ST. PAUL, MINN. (AP) - Former 1970s radical Sara Jane Olson returned to her adopted home state of Minnesota on Wednesday amid controversy over whether she should have been allowed to serve out her parole outside of California.
Olson and her husband arrived at the Minneapolis-St. Paul International Airport early Wednesday evening and eluded reporters and photographers awaiting her arrival. A KMSP-TV crew did question Olson, but she declined comment before driving away, the station reported.
Olson, 62, served half of a 14-year sentence for pleading guilty in the deadly 1975 robbery of a Sacramento-area bank and in placing pipe bombs under Los Angeles police cars.
At the time, Olson was known as Kathleen Soliah, a member of the Symbionese Liberation Army, a violent group that sought to overthrow the government and was best known for kidnapping newspaper heiress Patty Hearst.
The St. Paul police union and Minnesota Gov. Tim Pawlenty are against Olson being allowed to serve her one-year parole in Minnesota, arguing that she should serve it in the state where her crimes were committed.
On Wednesday, Los Angeles’ police union voiced its disapproval of the arrangement in a letter to Gov. Arnold Schwarzenegger.
The Los Angeles Police Protective League said Olson should not be allowed to go home given that she was a fugitive and not a legal resident of Minnesota at the time of her 1999 arrest in St. Paul, where she was living underground as a doctor’s wife and mother of three daughters.
The California penal code states parolees can be transferred to another state only if the offender was a legal resident of the other state prior to incarceration, the league said. The organization also questioned whether Olson’s release to Minnesota was in the public’s interest because her family there could be motivated to cover for her if she violates the terms of her parole.
Olson’s attorney, David Nickerson, called the league’s claims “just plain idiotic.”
Olson was legally a Minnesota resident who wasn’t aware of her California indictment because it was filed under seal months after she fled the state, he said.
“Every study that looked into the matter found that parolees do much better and are much less likely to re-offend if they rejoin their family,” he said in e-mailed comments. “They just want to punish her more. They are simply being vindictive.”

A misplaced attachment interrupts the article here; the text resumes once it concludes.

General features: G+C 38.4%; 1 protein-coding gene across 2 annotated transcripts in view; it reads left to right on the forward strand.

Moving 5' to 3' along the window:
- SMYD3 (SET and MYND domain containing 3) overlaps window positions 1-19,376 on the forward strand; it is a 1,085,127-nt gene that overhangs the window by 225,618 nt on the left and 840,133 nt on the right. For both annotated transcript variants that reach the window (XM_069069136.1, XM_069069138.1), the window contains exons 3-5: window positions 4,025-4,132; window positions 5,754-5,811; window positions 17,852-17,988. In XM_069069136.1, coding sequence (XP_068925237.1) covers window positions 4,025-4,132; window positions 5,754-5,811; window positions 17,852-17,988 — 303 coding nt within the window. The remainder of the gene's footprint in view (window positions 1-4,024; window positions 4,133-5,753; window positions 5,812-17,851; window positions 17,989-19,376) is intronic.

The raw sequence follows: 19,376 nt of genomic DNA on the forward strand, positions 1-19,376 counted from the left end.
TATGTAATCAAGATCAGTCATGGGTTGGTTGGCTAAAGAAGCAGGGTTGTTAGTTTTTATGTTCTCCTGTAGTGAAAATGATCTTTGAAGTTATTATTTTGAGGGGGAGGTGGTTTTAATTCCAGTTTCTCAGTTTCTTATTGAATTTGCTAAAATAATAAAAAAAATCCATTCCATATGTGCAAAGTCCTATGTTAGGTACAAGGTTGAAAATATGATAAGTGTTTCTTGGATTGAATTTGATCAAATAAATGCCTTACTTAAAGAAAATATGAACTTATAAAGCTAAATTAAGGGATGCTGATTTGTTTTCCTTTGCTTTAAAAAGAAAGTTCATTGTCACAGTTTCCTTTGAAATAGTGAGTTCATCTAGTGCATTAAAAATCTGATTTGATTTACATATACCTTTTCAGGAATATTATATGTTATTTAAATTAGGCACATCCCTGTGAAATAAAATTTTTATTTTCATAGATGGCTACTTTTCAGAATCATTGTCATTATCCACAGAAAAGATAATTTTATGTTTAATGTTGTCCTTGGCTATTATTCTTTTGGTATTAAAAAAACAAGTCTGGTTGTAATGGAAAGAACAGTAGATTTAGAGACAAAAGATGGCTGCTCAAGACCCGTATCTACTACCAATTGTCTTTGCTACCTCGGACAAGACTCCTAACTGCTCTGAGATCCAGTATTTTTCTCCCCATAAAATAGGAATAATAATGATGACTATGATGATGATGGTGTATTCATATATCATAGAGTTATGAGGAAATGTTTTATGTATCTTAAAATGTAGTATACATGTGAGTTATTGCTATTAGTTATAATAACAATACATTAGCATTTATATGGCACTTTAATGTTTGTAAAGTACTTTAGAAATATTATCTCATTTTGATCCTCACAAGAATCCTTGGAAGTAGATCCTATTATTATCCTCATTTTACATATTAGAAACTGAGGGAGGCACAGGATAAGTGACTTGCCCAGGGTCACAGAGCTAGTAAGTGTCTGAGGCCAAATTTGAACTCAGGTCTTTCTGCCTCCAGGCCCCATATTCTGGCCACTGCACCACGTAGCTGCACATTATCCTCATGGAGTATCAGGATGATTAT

A Schwarzenegger spokeswoman said he’s have no immediate comment. But Schwarzenegger earlier said he would not override the decision by his state’s prison officials.
California has more than 1,000 parolees living out of state.
Olson’s family lives in the same St. Paul home where they lived when she was arrested in 1999. The neighbors in the upper-middle class neighborhood either weren’t home Wednesday afternoon or declined to speak to reporters.
Patty McCutcheon, who lives next door, said she had never met Sara Jane Olson but likes the rest of her family.
“I moved in five years ago, so she was already gone,” McCutcheon said. “But her family was the first to welcome me to the neighborhood.”
Later, a woman who said she was one of Olson’s daughters arrived at the house Wednesday evening and said, “I don’t want to talk about it.” She smiled as she got into a vehicle that was waiting for her and drove off.
Lynn Musgrave, a Twin Cities theater director and sound designer who directed Olson in a couple of productions, said she understood why police and some others opposed her return to Minnesota. But Musgrave said Olson “has now paid her debt to society.”
“She is a different person now than she was,” Musgrave said. “We all are. We were all activists in the ‘70s and expressed ourselves in different ways. Her choices were regrettable but that’s behind her.”
She said she expected Olson to return to doing some sort of community work.
“I expect she’s going to want to live a very private life for a long time,” Musgrave said.
Olson’s church, Minnehaha United Methodist, issued a statement Wednesday welcoming her back to Minnesota.
“We’re looking forward to her being able to resettle in with her family and resume her life,” the Rev. Cooper Wiggen said. He said Olson’s husband, Dr. Gerald “Fred” Peterson, remained active in the church.
“Different folks have been pen pals and different folks have reached out to her spouse and kids in informal ways,” Wiggen said. “We’ve been connected pretty well.”
Associated Press writers Don Thompson in Sacramento, Calif., Thomas Watkins in Los Angeles and Jeff Baenen and Doug Glass in Minneapolis contributed to this story.